Wayne Gonzales: Works on paper

Stephen Friedman Gallery is delighted to present a solo exhibition of works on paper by American painter Wayne Gonzales. This is the first time that the artist's unique gouaches have been the focus of a show in London and offers unparalleled new insights into Gonzales' practice. Conceived as finished works, they explore the artist's trademark language working across the spectrum of the figurative and the abstract.

Gonzales' characteristic painterly style is often associated with large abstract swathes of paint which, on viewing at a distance, depict intricate scenes ranging from crowds of people to topographical landscapes and architectural scenes. Exploring a similarly wide range of subject matter in the exhibition, the gouaches on paper reveal the intricate layering process inherent in the artist's work. Far smaller in scale, these detailed scenes are painted in beautiful and delicate precision. The graduating hues of Gonzales' palette here take on a new life as light and shadow are tantalisingly accentuated across the paper.

Born in New Orleans in 1957, Gonzales was influenced early in his childhood by the characters and crowds of the city's bustling French Quarter. Following the assassination of JFK, his youth became surrounded by a period consumed by the event's investigations and conspiracy theories. Images of the tragedy became vital to its unlocking, pored over by press and public. A smudging hint of a clue in the speeding blur of the car, a face picked out in the crowd: all these photographs and more were to become the start of the artist's lifetime exploration into the dissemination and manipulation of imagery.

Often sourcing photographs from the internet or taken by the artist himself, Gonzales dissects and distils the chosen image so that upon its final and often untitled presentation we are left to free associate its possible origin. For every new creation, the artist decides on a particular palette by selecting one or two colours within the original image from which graduations of tone then fill each layer of the scene. Through this very deliberate intention, every adaptation exudes a different mood and feeling. Meditative and enigmatic, the works reach out to us for our own personal interpretation and yet rebuff explanation.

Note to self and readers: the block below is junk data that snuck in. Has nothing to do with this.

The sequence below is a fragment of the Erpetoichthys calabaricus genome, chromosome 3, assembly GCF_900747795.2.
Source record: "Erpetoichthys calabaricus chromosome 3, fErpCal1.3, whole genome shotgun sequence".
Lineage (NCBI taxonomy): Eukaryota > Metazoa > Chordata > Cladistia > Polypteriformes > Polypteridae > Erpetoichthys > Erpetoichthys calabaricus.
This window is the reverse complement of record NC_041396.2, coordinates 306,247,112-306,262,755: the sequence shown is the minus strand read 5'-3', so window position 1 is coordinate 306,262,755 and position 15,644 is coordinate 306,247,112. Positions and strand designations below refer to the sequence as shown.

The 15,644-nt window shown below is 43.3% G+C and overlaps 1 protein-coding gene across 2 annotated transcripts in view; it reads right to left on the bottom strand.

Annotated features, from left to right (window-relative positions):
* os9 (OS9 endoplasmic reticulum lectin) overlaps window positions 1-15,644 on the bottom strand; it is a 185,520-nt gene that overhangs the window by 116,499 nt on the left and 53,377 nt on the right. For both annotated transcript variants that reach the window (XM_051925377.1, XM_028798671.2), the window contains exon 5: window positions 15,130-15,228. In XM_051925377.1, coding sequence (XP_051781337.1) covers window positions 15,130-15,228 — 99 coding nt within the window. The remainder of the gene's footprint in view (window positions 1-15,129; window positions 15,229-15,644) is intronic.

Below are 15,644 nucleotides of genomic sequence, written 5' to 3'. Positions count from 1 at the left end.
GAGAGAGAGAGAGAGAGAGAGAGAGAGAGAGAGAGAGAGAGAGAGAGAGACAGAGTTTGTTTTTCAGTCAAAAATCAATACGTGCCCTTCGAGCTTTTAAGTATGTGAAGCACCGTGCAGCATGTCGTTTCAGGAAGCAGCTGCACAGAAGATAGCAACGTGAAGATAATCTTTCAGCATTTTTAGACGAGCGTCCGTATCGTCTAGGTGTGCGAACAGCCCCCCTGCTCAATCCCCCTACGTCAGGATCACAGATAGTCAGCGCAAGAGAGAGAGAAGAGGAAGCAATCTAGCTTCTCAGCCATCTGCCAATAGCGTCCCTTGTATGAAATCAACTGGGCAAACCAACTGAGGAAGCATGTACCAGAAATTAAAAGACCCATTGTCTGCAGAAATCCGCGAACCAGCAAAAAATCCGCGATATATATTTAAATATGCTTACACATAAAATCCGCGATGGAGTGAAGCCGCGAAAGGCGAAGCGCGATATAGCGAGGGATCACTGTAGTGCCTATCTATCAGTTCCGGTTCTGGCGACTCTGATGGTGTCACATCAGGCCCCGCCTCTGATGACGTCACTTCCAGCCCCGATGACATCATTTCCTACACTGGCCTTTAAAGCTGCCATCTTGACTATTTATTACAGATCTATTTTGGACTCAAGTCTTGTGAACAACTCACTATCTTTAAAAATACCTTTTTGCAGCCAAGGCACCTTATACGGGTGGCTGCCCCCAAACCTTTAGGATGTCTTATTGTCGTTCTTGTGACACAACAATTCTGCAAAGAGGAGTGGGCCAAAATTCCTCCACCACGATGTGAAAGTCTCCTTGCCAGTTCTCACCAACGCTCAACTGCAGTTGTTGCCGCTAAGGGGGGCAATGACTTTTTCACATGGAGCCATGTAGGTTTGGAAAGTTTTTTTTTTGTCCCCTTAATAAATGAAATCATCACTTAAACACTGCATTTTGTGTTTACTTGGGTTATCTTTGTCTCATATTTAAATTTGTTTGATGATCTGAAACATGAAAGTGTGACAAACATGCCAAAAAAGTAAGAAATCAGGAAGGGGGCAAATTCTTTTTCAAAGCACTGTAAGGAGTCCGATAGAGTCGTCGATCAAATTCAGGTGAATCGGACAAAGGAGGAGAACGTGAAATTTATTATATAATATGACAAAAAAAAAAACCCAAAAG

By isolating and suspending moments in time, Gonzales' work blurs the lines of power between the individual subject and the collective mass. This is most apparent in his ‘crowd' scenes, where washes of paint simultaneously define and yet compete with the lines of the people. In one gouache ‘Untitled' (2012), this is taken further as two distinct layers of the original source are divided. Four figures are seated facing us appear as tourists painted over the native crowd in subtly contrasting tones. By dividing the image, Gonzales marks a distinctive separation between the two groups and we are invited to read further into its possible message. Indeed, if ‘the medium is the message', here it is actually the method that presides. Through Gonzales' exploitation of photographs, he creates a potent and timely commentary on our digital age as we are reminded of the abundance of images in our daily lives, and their everyday manipulations. The works on paper therefore act as windows in to a particular scene, transformed by the artist's unique and contemporary lens.

Throughout the exhibition we tap not only deeper into the artist's technique but further into his myriad of influences. These new works on paper reveal Gonzales' great inspiration from art history. Re-working the same image in a manner akin to the layering of a silkscreen immediately draws up the influence of Andy Warhol. And yet similarly, the washes of colour in other works remind us of an Impressionist beach or outdoor scene. One such image, identified as the crowded Venice Beach, appears almost Pointillist in its precise variations of colour, while another gouache of a bustling crowd pressing against a railing draws to mind the muted hues of Picasso's ‘Guernica'. Every work speaks its own language and ignites a different reaction. At every turn, the gouaches on paper surprise and delight.

Contemplative, evocative and mysterious, these delicate and yet potent works on paper are an integral and standalone part of the artist's practice. Allowing us to pause, consider, and reflect, they are an intimate reminder of the diversity of our everyday lives.

The private view will be on Friday 31 August. For further information please contact Eleanor Crabtree: +44 207 494 1434 / eleanor@stephenfriedman.com.